When I read the following Facebook post from my friend Aviva Romm, MD, it struck me that if a Yale-trained physician who works with Mark Hyman, MD has this much trouble getting the kind of medical care we all deserve, we have a bigger problem than I even realized. Fair or not, usually doctors get easier access to health care than those outside of our field. As a professional courtesy, we tend to wait less, get squeezed in emergently, have easier access to communication with our physicians, and even pay less money sometimes. (We don’t necessarily get better health care because doctors tend to overfuss over other doctors, but that’s a whole other story. Don’t even get me started on my own childbirth experience!)
But I digress. Reading Aviva’s story inspired me to share it with you, not only because I hope it lights a fire under you to join the revolution to heal health care, but because I want you to realize that if you’ve ever felt disempowered in the doctor’s office, you’re not alone. Even doctors feel this way sometimes.
Take it away, Aviva!
This week I had to be a patient. I was having some strange abdominal symptoms and finally decided it was time to have a check up. It took me 2 weeks to get in with a doctor and I finally had to have a friend get me in because the more open minded docs in the area aren’t taking new patients. I then had an appointment with a nurse practitioner who barely ever looked at me (I finally made her laugh and she eventually connected.) Instead, her eyes were fixed on the electronic medical record the whole time. I was seated in a very low chair, and she was on a stool that was at its highest position, so I felt like a child physically – not really a power position! The exam was incomplete (my abdomen was never palpated!) and done improperly and all that was done was to turf me to the next level of care – an ultrasound. I had to ask for the lab tests that were appropriate to create a meaningful differential diagnosis (thyroid, anemia, etc).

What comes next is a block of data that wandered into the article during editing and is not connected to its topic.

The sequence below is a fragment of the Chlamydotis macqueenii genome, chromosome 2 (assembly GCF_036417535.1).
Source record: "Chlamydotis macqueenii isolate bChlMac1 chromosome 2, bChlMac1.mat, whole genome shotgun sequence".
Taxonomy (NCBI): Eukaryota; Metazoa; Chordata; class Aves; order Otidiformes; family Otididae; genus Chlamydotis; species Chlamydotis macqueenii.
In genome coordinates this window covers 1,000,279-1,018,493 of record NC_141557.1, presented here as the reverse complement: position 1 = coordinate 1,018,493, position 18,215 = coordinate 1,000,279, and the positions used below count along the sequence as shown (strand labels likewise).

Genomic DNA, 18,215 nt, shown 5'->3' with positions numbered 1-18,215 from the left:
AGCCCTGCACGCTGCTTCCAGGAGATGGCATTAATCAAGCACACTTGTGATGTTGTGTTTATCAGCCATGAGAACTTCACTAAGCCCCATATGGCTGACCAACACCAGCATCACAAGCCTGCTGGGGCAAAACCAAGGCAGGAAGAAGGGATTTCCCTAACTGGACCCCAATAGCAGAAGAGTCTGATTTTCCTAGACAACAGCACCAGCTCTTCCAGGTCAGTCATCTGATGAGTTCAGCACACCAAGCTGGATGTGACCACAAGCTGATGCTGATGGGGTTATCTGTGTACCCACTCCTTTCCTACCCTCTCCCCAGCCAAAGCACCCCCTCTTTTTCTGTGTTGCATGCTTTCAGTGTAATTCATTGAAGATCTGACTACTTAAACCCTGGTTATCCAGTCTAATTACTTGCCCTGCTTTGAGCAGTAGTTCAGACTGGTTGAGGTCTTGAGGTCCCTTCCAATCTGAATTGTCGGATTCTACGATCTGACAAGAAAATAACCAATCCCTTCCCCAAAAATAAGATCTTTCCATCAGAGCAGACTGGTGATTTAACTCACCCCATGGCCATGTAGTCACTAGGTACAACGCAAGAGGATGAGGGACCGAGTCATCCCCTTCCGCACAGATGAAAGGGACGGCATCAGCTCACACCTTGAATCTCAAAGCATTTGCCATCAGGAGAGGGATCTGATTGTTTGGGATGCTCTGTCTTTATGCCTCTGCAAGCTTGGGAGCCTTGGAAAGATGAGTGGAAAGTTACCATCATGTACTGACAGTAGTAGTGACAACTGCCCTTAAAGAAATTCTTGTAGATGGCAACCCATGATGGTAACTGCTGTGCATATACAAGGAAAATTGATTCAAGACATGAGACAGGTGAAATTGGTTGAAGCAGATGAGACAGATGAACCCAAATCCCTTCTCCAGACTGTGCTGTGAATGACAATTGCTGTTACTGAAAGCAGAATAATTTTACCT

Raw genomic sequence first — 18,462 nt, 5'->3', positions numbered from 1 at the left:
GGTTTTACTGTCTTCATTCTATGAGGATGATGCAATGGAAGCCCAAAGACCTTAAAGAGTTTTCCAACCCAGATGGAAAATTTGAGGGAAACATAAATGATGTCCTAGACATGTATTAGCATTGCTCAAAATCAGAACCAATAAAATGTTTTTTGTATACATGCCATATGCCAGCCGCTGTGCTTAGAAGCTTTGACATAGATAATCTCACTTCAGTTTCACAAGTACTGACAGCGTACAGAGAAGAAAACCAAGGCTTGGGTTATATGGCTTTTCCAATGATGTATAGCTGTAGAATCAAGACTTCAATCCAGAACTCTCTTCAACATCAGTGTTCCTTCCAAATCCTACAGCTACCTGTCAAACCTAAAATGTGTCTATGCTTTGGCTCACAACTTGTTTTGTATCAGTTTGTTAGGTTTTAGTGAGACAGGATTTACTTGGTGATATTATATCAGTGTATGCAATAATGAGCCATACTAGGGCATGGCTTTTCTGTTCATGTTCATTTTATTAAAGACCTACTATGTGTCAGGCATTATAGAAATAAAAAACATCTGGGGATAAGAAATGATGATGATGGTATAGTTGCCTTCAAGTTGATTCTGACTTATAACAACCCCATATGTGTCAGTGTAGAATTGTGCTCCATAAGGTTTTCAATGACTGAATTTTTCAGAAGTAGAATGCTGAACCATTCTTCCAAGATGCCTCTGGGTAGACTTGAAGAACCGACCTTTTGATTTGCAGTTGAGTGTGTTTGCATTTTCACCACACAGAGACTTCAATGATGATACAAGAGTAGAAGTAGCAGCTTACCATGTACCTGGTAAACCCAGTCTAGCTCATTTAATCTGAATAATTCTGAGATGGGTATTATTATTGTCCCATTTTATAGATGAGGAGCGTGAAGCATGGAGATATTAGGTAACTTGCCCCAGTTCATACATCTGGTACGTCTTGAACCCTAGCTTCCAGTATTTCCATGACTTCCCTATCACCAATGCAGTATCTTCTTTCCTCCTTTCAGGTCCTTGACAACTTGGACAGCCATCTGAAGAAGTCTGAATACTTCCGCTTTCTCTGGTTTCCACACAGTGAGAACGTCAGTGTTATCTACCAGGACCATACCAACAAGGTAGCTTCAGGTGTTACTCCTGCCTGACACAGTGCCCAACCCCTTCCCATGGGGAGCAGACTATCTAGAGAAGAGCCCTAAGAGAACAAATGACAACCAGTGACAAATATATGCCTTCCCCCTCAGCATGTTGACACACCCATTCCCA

It was unclear when I’d be able to get in for the ultrasound, but I was able to pull the “I’m a doctor” card, and they got me in within hours. After a very painful transvaginal ultrasound and a not painful abdominal ultrasound with the tech, who was very nice and seemed thorough, making some slightly concerned faces and looking at some areas for longer than usual (I’m a doc, so I know how long things should generally take to examine), I was told it might be 48 hours before I heard results. 48 hours? The radiology suite at the local community hospital was empty and there’s a radiologist in there! Read More→